so you could use your wideband to data log and tune or if you wanted to spend the money get the active tune

the TPS portion with the data logger is pretty easy its the MAP table that is tough as in the software its difficult to know where on the MAP table you are as a given time. The active tune is very nice for this

157054
 

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Not sure how I feel driving around open-loop all the time. Are these bikes tuned with speed density? I don't see anything referencing a mass air flow meter anywhere. The fueling on my Miata (also tuned on speed density) gets pretty wonky 3000ft above where I live without closed loop correction.

Regarding that screenshot - does this ECU not interpolate? Why in the world are there so many cells?! I thought 16x16 on my Miata was plenty...
So do you drive around with your laptop and the auto-tune box feeds information to it? Or does it somehow update the table in the ECU on-the-fly?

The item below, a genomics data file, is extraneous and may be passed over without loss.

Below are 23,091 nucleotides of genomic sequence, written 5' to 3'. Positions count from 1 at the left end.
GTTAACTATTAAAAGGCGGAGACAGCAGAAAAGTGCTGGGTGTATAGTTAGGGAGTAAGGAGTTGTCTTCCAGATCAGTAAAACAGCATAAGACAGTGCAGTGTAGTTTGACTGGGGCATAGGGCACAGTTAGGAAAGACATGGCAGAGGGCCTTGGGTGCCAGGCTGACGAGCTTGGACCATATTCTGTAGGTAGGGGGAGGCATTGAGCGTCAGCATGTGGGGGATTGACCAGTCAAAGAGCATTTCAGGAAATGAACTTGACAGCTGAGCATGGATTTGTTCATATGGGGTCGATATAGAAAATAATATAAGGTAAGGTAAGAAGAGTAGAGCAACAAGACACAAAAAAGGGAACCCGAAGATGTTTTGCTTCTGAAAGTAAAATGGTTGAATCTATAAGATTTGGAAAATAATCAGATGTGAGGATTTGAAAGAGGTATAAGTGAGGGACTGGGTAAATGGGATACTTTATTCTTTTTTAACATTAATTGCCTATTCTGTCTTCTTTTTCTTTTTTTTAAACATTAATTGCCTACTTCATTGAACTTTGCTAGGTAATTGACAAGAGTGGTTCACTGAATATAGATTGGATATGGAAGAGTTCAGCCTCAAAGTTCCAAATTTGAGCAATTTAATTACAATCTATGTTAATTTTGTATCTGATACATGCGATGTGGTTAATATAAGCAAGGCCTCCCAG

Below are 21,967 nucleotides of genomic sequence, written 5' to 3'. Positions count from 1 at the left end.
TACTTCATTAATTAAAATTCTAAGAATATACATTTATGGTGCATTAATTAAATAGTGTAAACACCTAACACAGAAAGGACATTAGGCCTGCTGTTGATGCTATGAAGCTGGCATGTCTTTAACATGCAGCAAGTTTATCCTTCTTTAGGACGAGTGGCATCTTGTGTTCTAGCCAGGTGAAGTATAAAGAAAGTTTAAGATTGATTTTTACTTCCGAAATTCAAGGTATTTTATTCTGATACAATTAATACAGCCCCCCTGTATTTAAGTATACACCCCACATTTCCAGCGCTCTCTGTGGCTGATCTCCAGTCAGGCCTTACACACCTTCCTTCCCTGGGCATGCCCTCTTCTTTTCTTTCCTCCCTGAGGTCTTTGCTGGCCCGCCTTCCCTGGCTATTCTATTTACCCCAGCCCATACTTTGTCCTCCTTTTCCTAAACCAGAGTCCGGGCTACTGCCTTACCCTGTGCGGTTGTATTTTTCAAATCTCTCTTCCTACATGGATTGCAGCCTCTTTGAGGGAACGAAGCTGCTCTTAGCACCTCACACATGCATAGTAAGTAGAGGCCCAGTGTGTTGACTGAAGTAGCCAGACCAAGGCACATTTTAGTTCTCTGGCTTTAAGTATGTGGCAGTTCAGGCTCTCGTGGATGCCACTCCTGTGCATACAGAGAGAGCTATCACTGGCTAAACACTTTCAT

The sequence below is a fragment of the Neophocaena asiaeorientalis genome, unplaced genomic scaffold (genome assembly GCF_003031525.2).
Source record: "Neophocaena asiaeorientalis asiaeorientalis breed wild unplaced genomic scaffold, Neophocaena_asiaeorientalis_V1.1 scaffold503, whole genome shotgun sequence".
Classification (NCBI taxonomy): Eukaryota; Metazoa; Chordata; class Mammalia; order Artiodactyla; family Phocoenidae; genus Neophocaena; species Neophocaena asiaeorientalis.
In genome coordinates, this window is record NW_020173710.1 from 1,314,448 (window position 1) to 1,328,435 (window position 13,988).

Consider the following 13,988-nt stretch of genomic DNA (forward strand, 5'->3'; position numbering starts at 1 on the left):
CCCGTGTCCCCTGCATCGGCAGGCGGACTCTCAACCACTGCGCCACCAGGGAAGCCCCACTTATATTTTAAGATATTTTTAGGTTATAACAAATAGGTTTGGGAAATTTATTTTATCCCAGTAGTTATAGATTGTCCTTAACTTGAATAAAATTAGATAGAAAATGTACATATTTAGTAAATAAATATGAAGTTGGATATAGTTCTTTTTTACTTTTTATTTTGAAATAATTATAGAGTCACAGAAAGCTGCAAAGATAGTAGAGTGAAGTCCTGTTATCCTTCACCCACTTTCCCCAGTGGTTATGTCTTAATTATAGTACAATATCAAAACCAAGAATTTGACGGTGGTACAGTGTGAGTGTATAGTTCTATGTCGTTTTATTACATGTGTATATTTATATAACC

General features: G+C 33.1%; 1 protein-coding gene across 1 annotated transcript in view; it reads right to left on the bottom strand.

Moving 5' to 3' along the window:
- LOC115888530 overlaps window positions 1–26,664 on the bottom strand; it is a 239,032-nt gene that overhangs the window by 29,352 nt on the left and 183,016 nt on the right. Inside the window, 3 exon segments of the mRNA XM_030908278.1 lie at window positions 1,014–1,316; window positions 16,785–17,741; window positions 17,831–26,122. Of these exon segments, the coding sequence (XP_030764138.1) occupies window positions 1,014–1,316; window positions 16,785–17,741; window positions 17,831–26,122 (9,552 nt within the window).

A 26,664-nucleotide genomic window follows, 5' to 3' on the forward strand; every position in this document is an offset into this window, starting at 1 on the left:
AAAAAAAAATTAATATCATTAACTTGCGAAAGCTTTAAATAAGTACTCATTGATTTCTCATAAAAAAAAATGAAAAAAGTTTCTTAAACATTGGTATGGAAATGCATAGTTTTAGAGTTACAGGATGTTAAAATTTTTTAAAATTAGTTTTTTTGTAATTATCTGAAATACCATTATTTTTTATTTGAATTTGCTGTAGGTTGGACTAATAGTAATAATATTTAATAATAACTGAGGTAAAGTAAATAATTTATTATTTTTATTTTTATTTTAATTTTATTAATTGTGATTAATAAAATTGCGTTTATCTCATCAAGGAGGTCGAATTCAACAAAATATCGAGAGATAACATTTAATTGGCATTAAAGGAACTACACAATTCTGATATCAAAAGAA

Also, vcyclenut - do you keep a VIN log of the bikes you've tuned? Mine has definitely been tuned already, but I'm not sure what was done to it (it starts in A mode).
 

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your talking car tuning, total different animal

the o2 sensor on the fz is purely emissions and only active at lower rpm and smaller throttle openings, your riding around in open loop now 90% of the time and the o2 sensor is messing up the throttle while its active the other 10%

the bike has a temp sensor and pressure sensor to shift the fuel maps around, it works very well

the active tune, tunes on the fly (true closed loop) and will allow you to go back and apply the changes to the base map , lol no laptop on the bike all stored in the ecu

not by vin, if I tuned it it has my signature , a number and a date.
 

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Discussion Starter #9
Not sure how I feel driving around open-loop all the time. Are these bikes tuned with speed density? I don't see anything referencing a mass air flow meter anywhere. The fueling on my Miata (also tuned on speed density) gets pretty wonky 3000ft above where I live without closed loop correction.

Regarding that screenshot - does this ECU not interpolate? Why in the world are there so many cells?! I thought 16x16 on my Miata was plenty...
So do you drive around with your laptop and the auto-tune box feeds information to it? Or does it somehow update the table in the ECU on-the-fly?

Also, vcyclenut - do you keep a VIN log of the bikes you've tuned? Mine has definitely been tuned already, but I'm not sure what was done to it (it starts in A mode).